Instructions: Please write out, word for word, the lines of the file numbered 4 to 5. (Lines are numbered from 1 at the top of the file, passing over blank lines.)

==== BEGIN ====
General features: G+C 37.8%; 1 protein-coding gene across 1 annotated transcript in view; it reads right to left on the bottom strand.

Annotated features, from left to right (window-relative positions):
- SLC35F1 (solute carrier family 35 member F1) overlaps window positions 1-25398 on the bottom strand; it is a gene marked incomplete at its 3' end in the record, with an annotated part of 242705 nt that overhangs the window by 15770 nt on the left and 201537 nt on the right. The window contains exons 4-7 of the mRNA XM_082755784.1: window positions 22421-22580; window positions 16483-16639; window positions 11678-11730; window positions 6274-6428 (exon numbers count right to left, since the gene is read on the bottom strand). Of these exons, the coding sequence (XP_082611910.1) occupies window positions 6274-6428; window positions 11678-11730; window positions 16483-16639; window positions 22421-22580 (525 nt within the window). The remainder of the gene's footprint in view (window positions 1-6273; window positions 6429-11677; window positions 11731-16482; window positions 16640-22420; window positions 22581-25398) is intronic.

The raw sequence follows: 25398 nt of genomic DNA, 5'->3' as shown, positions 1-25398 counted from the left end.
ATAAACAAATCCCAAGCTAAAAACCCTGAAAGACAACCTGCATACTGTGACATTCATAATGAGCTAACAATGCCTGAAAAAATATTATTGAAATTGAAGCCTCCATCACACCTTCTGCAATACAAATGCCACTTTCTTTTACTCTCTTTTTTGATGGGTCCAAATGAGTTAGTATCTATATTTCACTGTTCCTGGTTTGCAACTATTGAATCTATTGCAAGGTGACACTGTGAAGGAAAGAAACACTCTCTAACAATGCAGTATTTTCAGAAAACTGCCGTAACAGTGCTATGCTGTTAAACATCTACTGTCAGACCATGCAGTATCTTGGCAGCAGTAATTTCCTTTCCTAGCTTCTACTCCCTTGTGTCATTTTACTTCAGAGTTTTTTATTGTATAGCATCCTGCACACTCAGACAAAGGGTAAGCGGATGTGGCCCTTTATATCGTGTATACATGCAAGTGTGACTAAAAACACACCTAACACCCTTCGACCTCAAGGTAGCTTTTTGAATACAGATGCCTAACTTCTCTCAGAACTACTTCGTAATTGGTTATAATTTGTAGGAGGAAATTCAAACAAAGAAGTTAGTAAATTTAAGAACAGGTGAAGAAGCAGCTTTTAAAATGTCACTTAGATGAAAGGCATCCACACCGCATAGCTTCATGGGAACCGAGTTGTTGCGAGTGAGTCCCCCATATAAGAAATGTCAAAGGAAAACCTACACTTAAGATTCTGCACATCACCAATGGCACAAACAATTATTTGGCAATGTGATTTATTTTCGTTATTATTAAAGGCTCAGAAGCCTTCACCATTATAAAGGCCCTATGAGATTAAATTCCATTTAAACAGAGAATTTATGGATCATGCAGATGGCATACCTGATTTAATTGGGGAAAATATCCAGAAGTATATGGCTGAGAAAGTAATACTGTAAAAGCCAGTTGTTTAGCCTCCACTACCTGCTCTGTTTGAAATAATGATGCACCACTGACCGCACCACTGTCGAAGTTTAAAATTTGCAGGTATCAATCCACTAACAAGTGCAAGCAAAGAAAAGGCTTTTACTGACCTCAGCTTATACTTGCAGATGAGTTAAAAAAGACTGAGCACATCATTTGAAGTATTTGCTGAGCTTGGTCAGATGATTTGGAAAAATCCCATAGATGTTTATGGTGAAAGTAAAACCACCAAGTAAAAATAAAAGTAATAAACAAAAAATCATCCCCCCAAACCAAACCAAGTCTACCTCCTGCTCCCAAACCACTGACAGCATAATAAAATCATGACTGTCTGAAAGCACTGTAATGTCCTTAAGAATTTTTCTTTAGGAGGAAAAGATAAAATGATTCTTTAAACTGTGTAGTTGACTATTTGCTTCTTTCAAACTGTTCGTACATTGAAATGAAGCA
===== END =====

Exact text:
The raw sequence follows: 25398 nt of genomic DNA, 5'->3' as shown, positions 1-25398 counted from the left end.
ATAAACAAATCCCAAGCTAAAAACCCTGAAAGACAACCTGCATACTGTGACATTCATAATGAGCTAACAATGCCTGAAAAAATATTATTGAAATTGAAGCCTCCATCACACCTTCTGCAATACAAATGCCACTTTCTTTTACTCTCTTTTTTGATGGGTCCAAATGAGTTAGTATCTATATTTCACTGTTCCTGGTTTGCAACTATTGAATCTATTGCAAGGTGACACTGTGAAGGAAAGAAACACTCTCTAACAATGCAGTATTTTCAGAAAACTGCCGTAACAGTGCTATGCTGTTAAACATCTACTGTCAGACCATGCAGTATCTTGGCAGCAGTAATTTCCTTTCCTAGCTTCTACTCCCTTGTGTCATTTTACTTCAGAGTTTTTTATTGTATAGCATCCTGCACACTCAGACAAAGGGTAAGCGGATGTGGCCCTTTATATCGTGTATACATGCAAGTGTGACTAAAAACACACCTAACACCCTTCGACCTCAAGGTAGCTTTTTGAATACAGATGCCTAACTTCTCTCAGAACTACTTCGTAATTGGTTATAATTTGTAGGAGGAAATTCAAACAAAGAAGTTAGTAAATTTAAGAACAGGTGAAGAAGCAGCTTTTAAAATGTCACTTAGATGAAAGGCATCCACACCGCATAGCTTCATGGGAACCGAGTTGTTGCGAGTGAGTCCCCCATATAAGAAATGTCAAAGGAAAACCTACACTTAAGATTCTGCACATCACCAATGGCACAAACAATTATTTGGCAATGTGATTTATTTTCGTTATTATTAAAGGCTCAGAAGCCTTCACCATTATAAAGGCCCTATGAGATTAAATTCCATTTAAACAGAGAATTTATGGATCATGCAGATGGCATACCTGATTTAATTGGGGAAAATATCCAGAAGTATATGGCTGAGAAAGTAATACTGTAAAAGCCAGTTGTTTAGCCTCCACTACCTGCTCTGTTTGAAATAATGATGCACCACTGACCGCACCACTGTCGAAGTTTAAAATTTGCAGGTATCAATCCACTAACAAGTGCAAGCAAAGAAAAGGCTTTTACTGACCTCAGCTTATACTTGCAGATGAGTTAAAAAAGACTGAGCACATCATTTGAAGTATTTGCTGAGCTTGGTCAGATGATTTGGAAAAATCCCATAGATGTTTATGGTGAAAGTAAAACCACCAAGTAAAAATAAAAGTAATAAACAAAAAATCATCCCCCCAAACCAAACCAAGTCTACCTCCTGCTCCCAAACCACTGACAGCATAATAAAATCATGACTGTCTGAAAGCACTGTAATGTCCTTAAGAATTTTTCTTTAGGAGGAAAAGATAAAATGATTCTTTAAACTGTGTAGTTGACTATTTGCTTCTTTCAAACTGTTCGTACATTGAAATGAAGCA